Will Hurricane Matthew Be As Bad As Hurricane Katrina? Preparation Could Still Make A World Of Difference
Residents of Florida, South Carolina, and Georgia are bracing themselves for Hurricane Matthew, which is on track to be the strongest storm to hit the United States in about a decade. The most notorious hurricane in recent memory remains Katrina, which wreaked havoc on New Orleans back in 2005. Now, many are wondering if Hurricane Matthew will be as devastating as Hurricane Katrina.
That’s a bit of a tough question to answer, because “as bad” could mean a lot of different things. In terms of wind speed, though, Matthew will probably be worse. Katrina’s winds topped out at 125 mph, making it a Category 3 storm on the Saffir-Simpson Hurricane Wind Scale. Matthew, by contrast, is expected to produce winds of around 140 mph, putting it in Category 4 and suggesting that it will cause more extensive damage than Katrina.
But wind speed is only part of the story. Katrina killed an estimated 2,000 people, and this was partially due to the Bush administration’s botched response to the emergency and faulty infrastructure in the area — in other words, things that have little to do with wind speed. It’s too soon to say whether the regions in Matthew’s path will be better-prepared, or whether the Obama administration will prove more competent in its response. Undoubtedly, those factors will play an enormous role in determining how destructive the storm is.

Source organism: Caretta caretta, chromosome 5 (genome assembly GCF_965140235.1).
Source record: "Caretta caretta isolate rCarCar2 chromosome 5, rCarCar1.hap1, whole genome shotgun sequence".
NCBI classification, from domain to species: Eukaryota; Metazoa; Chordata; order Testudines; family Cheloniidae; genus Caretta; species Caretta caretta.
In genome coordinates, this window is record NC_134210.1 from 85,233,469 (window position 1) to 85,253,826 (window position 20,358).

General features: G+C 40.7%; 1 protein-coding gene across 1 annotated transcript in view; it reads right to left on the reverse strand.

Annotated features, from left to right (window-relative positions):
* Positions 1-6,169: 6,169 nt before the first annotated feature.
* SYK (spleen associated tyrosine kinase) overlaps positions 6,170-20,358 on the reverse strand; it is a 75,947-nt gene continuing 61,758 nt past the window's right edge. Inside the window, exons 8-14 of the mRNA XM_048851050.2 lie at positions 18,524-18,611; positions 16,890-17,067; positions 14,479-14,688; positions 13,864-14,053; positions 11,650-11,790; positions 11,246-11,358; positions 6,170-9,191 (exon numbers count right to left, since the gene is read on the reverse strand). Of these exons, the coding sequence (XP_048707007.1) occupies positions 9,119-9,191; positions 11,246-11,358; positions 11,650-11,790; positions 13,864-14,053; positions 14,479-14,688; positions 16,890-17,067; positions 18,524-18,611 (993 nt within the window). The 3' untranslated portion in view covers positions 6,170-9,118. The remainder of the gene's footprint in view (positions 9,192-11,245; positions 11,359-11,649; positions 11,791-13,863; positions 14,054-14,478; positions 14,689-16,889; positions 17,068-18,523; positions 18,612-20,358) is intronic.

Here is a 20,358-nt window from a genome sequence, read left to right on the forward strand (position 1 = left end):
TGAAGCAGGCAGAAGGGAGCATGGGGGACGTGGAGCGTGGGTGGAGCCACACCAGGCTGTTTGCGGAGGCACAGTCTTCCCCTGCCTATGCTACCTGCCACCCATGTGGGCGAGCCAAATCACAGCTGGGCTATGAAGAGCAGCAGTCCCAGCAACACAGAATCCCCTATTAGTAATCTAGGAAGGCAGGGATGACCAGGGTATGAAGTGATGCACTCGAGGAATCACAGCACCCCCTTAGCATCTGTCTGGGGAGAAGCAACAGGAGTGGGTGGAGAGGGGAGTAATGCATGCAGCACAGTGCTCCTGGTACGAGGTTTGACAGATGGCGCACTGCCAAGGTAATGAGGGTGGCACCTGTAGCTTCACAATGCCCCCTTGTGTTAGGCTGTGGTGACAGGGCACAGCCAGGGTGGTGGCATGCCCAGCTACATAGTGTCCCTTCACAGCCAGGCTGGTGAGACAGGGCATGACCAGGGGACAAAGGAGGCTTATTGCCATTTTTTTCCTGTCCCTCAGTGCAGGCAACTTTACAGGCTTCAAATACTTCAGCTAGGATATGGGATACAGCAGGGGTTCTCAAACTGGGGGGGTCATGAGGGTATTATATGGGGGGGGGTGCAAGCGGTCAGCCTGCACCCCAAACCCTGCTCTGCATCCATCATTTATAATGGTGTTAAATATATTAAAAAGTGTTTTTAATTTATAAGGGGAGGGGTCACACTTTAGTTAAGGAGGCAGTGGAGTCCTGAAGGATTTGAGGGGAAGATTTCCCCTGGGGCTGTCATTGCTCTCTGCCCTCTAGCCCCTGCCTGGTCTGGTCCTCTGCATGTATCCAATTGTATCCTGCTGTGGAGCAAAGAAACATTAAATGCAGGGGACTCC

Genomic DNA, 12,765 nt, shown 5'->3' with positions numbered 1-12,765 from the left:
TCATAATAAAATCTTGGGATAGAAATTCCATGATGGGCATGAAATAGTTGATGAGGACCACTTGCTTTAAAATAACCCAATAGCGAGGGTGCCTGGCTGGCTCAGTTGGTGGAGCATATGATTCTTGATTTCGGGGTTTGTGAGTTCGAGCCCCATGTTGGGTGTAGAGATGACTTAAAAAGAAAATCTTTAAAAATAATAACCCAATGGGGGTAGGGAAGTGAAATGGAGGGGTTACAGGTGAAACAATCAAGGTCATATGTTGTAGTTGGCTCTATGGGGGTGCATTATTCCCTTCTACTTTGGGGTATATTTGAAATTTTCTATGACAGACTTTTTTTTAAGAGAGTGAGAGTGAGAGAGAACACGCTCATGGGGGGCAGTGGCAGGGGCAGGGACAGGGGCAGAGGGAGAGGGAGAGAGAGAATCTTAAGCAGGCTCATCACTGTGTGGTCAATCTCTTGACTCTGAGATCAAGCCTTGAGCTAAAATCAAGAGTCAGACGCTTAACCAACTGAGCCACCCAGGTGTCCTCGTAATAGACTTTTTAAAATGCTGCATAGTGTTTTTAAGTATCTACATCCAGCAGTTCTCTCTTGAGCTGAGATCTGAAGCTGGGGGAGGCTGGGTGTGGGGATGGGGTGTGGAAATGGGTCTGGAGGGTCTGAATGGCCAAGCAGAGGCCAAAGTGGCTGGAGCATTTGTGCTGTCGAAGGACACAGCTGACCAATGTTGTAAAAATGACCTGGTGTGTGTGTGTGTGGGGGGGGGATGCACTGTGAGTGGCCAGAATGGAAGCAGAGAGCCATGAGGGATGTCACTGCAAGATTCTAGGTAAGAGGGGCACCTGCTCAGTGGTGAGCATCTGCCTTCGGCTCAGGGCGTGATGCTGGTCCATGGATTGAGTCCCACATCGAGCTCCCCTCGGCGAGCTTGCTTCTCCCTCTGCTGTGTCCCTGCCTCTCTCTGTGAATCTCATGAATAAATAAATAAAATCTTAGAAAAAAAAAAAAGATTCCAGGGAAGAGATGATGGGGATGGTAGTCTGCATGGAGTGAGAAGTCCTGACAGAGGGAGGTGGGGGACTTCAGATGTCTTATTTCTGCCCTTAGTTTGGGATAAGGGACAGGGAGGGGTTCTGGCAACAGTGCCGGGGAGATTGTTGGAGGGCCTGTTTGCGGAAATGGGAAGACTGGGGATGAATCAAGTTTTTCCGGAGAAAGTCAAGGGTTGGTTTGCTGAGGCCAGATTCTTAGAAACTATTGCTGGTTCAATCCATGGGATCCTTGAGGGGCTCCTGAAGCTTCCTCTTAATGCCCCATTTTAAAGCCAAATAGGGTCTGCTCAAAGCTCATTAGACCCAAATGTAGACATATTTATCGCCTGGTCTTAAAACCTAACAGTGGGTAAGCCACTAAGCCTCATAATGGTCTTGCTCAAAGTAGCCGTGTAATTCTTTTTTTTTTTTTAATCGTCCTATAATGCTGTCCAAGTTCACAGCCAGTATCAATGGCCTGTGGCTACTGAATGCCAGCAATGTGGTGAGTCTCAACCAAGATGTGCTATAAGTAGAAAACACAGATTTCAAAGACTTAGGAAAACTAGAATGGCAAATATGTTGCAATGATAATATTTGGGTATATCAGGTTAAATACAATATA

So far, government officials at the state and federal level are taking no chances. President Obama has declared states of emergency in Florida, South Carolina, and Georgia in anticipation of Matthew’s arrival. Federal relief will be expedited to the states named. In addition, Florida Gov. Rick Scott emphasized in no uncertain terms that residents in evacuation zones — about 1.5 million people in Florida alone — need to get out immediately.
“If you’re reluctant to evacuate, just think of all the people the storm has already killed,” Scott said in a news conference. ”The storm will kill you. We don’t have much time left.”
Around 2 million people have been ordered to evacuate across four states; if you’d like to see whether your area is affected, here’s a list of evacuated areas, courtesy of the National Weather Service. This could change, of course, so if you live anywhere near the storm’s projected trajectory, it would be wise to continue checking for new advisories.
The bottom line is that Hurricane Matthew is a big, serious, terrifying deal — and that’s true regardless of how powerful it is relative to Katrina.